Fresh on the heels of the box-office success of “Girls Trip” and his partnership with Discovery Communications and Universal Pictures, mega-producer Will Packer announced this week that he is developing a post-slavery drama series for Amazon with “Boondocks” creator Aaron McGruder.
Titled “Black America,” the series imagines a world in which freed slaves secure several Southern states as reparations, forming a new nation called New Colonia, which has an tense relationship with the U.S. government.
The announcement of Packer’s series comes as HBO faces backlash for the development of the “Confederate,” another “alt-history” show in which the southern states have successfully seceded from the Union and slavery remains legal. Packer has yet to reveal any details about the message of “Black America” as its still under development.
This is the second big recent announcement from Packer, who has been expanding his footprint into television and online video entities. He first announced that he has partnered with Discovery Communications and Universal Pictures to form Will Packer Media, a production and branded content company focused on “TV and digital scripted and unscripted series, branded content as well as short-form entertainment targeting millennial audiences.”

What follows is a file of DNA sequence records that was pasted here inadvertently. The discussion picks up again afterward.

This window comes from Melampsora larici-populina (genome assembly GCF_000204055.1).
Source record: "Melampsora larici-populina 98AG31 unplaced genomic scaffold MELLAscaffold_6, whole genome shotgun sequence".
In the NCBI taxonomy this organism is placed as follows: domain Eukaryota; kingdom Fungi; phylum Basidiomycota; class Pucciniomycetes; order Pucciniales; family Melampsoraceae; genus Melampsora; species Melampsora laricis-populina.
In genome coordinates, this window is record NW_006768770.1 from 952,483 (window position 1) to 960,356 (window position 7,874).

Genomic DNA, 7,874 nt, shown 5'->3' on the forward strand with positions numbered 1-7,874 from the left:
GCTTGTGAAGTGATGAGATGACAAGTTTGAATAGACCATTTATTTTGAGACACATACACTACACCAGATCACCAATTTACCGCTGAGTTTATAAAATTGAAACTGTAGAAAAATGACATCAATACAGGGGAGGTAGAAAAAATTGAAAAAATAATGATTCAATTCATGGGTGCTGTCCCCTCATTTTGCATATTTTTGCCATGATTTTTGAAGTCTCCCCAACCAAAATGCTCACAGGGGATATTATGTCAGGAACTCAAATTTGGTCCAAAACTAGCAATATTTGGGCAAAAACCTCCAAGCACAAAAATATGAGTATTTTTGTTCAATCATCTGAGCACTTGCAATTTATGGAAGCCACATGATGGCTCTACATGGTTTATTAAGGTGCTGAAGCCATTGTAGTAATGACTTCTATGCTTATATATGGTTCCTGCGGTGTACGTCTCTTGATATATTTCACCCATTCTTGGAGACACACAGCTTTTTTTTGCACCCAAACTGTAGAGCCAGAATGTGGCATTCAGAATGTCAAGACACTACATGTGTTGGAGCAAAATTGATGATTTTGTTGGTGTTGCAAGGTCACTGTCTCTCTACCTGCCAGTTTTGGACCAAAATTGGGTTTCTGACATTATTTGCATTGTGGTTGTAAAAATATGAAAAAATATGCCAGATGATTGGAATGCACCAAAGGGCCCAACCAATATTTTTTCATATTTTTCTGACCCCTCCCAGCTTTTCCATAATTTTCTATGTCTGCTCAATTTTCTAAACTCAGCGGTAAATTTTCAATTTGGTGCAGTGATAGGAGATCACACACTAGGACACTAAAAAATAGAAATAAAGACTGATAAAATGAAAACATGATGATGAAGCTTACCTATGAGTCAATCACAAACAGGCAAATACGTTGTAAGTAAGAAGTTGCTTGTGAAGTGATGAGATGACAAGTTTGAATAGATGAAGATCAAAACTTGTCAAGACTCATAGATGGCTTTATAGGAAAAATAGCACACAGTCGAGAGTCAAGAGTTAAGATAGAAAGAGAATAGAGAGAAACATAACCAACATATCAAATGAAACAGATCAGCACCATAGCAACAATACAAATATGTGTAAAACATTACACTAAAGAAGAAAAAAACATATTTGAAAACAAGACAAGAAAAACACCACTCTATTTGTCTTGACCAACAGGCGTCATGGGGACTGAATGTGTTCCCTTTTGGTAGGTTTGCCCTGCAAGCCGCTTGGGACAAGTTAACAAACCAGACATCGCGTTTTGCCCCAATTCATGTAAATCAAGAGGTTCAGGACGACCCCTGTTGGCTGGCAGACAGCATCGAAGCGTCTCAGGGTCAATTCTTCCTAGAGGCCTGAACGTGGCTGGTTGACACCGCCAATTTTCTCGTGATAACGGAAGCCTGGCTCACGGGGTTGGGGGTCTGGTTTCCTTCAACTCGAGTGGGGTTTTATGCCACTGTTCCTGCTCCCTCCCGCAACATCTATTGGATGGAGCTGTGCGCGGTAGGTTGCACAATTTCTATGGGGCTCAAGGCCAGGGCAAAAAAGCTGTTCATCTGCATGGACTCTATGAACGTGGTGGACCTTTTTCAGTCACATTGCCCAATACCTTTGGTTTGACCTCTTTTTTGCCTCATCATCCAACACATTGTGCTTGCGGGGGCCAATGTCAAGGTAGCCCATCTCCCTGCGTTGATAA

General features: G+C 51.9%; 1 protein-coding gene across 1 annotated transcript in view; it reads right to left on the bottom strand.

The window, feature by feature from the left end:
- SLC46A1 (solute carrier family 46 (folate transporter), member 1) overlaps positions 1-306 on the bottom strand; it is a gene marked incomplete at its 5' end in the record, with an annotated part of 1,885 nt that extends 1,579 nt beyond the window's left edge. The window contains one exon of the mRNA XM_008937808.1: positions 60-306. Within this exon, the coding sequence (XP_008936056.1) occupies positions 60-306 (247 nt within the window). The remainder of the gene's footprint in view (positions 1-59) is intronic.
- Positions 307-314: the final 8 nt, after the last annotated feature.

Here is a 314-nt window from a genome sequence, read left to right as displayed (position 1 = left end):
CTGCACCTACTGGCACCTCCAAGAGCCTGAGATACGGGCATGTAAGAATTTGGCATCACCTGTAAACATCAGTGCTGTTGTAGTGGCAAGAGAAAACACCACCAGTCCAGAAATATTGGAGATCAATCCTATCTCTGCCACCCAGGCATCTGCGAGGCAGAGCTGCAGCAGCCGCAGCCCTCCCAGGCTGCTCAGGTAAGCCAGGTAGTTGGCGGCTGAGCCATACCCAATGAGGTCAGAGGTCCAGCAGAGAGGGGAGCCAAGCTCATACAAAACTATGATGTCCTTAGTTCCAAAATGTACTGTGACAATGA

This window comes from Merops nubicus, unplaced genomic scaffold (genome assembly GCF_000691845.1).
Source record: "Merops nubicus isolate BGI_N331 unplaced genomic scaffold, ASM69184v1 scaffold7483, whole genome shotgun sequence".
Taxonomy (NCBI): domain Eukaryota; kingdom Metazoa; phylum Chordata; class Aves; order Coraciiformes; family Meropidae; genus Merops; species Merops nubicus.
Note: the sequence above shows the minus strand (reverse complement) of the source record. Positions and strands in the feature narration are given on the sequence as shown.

As part of the deal, Packer will develop scripted shows for OWN (The Oprah Winfrey Network), which recently announced that it is ending its long-term deal with writer/producer Tyler Perry, and has announced a new show from writer-director team Mara Brock Akil and Salim Akil.
The “Black America” series represents a return to drama for Packer, who rose to prominence producing the erotic triller “Trois” movie series for his Rainforest Films company in the early 2000s.
Packer’s movies would later hit blockbuster status with his entry in comedy, with such hits as “Think Like A Man,” “Ride Along,” and most recently, “Girls Trip,” which grossed $30.4 million in its opening weekend in July and a total of $67.5 over its first two weeks. In total, Packer’s films have grossed more than $1 billion.